Tom Harte: Hi! I'm Tom Harte, Board Member of the National Association of Health Underwriters and President of Landmark Benefits. Today, I'm discussing the high cost of medicine non-adherence.
Medicine adherence is a fancy word for following doctor's orders. What it really means for the most people is remembering to take your medicine. It may sound simple, but as many as 50% of people do not take their medicine correctly. 1/3 of prescriptions are never even filled.
Not taken your medication as prescribed is associated with the 125,000 deaths annually, along with 10% of all hospitalization. One and every 50 hospitalizations are caused by poor medication adherence. With a total cost of above $100 billion per year these hospitalizations are both costly and preventable.
According to American Heart Association the number one problem in treating illness today is patient's failure to take medicines correctly regardless of the patient's age. Adherence to long-term therapy for chronic illnesses such as diabetes and heart disease in the United States is estimated to be 50%. This severely compromises the effectiveness of treatments and results in worsening of the disease, death, and increased healthcare cost.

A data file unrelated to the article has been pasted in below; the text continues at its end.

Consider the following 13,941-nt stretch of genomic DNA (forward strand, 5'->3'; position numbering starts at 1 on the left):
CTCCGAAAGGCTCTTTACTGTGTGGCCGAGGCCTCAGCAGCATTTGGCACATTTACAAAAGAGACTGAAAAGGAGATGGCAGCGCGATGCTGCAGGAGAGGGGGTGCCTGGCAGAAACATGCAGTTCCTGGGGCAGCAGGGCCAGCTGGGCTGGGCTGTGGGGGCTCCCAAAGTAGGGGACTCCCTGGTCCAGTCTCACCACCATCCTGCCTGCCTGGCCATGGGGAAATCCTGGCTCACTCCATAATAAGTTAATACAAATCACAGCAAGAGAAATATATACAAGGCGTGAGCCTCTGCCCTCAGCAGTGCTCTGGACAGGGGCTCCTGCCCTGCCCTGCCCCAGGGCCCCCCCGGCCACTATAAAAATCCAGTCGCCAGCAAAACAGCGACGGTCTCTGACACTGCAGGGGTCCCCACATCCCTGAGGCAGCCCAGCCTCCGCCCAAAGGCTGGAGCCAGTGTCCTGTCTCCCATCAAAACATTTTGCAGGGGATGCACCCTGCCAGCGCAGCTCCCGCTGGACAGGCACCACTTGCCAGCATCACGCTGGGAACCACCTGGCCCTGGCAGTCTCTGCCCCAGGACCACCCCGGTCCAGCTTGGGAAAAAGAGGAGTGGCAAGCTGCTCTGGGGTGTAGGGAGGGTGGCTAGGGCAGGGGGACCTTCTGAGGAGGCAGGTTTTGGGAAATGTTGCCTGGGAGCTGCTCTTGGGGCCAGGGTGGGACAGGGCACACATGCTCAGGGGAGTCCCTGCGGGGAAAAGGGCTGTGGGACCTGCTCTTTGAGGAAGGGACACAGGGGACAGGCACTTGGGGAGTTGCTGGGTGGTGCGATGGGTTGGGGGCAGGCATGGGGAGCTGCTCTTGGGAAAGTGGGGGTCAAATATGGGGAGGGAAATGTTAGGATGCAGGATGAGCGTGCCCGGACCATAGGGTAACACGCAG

Access to medications is necessary, but as little impact on medicine adherence. Insurance status does not effect to medication non-adherence. The uninsured and those with have private or government subsidize insurance are just as likely to delay or not fill prescriptions.
Most often medication non-adherence is a result of the patient being unable, unwilling, or not ready to follow the health recommendations and not taking medications properly hurts our economy. The value of lost productivity, wages, and other economic losses has been estimated to cost our healthcare system nearly $75 billion per year. Medicine is an important part of healthcare; take yours responsibly.